The Story of Santa Claus
Santa Claus, also known as Father Christmas, Saint Nicholas, Saint Nick, Kris Kringle, or simply Santa, is a legendary character originating in Western Christian culture who is said to bring children gifts on Christmas Eve of toys and candy or coal or nothing, depending on whether they are "naughty or nice". He accomplishes this with the aid of Christmas elves, who make the toys in his workshop, often said to be at the North Pole, and flying reindeer who pull his sleigh through the air.
The modern character of Santa is based on folklore traditions surrounding Saint Nicholas, the English figure of Father Christmas and the Dutch figure of Sinterklaas.
Santa is generally depicted as a portly, jolly, white-bearded man, often with spectacles, wearing a red coat with white fur collar and cuffs, white-fur-cuffed red trousers, red hat with white fur, and black leather belt and boots, carrying a bag full of gifts for children. He is commonly portrayed as laughing in a way that sounds like "ho ho ho".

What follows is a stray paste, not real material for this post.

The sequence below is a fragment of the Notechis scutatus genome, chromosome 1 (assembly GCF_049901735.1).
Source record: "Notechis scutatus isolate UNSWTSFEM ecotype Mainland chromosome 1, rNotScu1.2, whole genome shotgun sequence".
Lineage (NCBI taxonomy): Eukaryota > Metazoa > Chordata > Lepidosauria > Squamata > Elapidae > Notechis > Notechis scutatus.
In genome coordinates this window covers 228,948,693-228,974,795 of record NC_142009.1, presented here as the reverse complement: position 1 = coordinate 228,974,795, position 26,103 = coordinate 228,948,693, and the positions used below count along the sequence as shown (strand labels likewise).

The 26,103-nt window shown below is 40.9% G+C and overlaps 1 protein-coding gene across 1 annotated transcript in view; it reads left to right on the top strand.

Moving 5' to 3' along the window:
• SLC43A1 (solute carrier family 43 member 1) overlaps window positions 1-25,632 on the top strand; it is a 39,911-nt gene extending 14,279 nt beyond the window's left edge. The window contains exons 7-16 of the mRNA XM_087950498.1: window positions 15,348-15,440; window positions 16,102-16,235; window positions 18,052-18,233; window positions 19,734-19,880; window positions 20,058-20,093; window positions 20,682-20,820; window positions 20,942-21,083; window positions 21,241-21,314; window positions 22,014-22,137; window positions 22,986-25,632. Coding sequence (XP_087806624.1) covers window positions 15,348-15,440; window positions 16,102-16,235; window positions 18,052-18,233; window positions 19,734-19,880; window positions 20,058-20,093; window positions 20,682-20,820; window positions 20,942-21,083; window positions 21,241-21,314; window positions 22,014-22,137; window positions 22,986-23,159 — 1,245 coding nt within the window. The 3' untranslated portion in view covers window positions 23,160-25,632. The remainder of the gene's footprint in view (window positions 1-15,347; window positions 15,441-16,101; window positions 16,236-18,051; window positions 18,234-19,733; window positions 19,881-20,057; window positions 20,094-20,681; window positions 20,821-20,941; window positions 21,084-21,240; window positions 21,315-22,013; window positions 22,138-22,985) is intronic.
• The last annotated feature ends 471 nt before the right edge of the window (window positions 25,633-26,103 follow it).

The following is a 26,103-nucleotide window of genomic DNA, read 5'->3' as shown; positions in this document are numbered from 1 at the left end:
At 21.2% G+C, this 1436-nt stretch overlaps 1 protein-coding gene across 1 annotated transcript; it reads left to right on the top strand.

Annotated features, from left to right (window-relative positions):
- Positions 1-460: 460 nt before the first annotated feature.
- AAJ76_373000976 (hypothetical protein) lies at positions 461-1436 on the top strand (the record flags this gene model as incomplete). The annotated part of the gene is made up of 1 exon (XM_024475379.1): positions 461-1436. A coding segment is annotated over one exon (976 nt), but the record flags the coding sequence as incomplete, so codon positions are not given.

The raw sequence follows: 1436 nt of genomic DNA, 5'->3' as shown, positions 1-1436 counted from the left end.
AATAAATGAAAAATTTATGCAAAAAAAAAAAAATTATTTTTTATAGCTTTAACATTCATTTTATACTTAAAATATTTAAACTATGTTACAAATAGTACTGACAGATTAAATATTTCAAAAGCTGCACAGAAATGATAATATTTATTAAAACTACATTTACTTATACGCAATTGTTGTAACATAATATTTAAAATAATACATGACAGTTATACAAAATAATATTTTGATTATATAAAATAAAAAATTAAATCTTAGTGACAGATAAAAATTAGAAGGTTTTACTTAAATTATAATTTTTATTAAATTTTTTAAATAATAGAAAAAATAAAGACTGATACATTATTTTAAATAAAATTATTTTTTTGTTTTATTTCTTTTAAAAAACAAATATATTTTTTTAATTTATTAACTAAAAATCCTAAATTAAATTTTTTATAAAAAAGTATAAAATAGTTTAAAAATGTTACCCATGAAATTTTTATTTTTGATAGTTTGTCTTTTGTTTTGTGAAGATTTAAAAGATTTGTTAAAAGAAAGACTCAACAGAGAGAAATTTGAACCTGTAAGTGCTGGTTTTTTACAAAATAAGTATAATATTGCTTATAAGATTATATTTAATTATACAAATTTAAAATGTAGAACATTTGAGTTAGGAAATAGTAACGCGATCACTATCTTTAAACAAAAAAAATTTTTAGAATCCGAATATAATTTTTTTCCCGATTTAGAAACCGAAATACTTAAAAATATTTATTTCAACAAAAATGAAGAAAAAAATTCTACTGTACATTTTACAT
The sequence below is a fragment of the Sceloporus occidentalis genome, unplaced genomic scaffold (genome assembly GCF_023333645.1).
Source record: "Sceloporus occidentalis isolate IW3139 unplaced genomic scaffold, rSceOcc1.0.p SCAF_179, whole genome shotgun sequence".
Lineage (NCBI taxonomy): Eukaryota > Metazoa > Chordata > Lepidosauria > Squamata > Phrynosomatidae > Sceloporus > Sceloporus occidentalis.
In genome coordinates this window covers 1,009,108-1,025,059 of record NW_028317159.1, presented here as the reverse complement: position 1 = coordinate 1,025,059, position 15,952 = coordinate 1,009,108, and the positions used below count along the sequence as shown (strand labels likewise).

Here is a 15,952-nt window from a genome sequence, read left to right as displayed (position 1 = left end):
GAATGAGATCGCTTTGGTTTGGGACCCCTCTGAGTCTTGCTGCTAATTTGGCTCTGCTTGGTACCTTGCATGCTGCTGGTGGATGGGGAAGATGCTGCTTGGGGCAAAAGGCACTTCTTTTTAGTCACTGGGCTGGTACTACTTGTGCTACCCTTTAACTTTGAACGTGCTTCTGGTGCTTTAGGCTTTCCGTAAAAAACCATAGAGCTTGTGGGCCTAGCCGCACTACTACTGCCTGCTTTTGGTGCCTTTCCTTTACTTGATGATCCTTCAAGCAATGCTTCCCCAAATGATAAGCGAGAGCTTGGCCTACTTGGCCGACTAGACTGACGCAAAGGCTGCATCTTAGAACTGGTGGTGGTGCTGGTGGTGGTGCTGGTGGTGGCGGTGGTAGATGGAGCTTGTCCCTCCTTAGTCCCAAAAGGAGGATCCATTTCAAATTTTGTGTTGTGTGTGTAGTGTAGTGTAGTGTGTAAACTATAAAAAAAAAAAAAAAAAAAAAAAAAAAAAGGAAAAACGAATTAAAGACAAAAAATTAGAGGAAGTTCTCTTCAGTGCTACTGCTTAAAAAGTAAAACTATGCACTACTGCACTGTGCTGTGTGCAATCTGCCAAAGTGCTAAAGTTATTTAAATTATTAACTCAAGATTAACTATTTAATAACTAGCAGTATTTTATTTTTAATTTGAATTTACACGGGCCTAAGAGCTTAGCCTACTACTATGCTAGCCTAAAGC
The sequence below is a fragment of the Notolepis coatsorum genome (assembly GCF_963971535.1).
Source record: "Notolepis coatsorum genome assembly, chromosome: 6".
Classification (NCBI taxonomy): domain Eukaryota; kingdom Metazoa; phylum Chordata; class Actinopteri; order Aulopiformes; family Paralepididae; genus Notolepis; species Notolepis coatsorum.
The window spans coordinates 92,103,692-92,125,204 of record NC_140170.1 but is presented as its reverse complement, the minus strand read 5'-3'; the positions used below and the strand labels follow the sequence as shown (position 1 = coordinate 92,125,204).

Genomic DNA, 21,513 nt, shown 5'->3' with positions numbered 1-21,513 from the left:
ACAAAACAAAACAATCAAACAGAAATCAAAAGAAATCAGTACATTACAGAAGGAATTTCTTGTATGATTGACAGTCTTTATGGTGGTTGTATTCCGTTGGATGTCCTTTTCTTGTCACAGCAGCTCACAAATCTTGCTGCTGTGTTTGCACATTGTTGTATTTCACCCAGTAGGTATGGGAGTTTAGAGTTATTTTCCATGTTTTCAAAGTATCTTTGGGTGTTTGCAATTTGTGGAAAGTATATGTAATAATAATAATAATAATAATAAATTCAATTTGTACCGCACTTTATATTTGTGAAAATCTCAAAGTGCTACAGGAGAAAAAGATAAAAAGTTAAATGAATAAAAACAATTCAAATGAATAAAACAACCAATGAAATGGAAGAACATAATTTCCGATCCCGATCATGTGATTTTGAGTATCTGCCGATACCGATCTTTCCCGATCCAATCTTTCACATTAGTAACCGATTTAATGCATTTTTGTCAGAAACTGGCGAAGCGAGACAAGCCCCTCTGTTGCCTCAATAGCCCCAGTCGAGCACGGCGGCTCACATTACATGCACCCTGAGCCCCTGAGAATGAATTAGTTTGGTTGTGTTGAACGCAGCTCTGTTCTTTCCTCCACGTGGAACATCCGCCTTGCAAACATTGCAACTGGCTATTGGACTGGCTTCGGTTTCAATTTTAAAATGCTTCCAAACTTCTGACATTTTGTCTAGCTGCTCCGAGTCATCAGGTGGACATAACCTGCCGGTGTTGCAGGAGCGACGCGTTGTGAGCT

This image became popular in the United States and Canada in the 19th century due to the significant influence of the 1823 poem "A Visit from St. Nicholas". Caricaturist and political cartoonist Thomas Nast also played a role in the creation of Santa's image. This image has been maintained and reinforced through song, radio, television, children's books, family Christmas traditions, films, and advertising.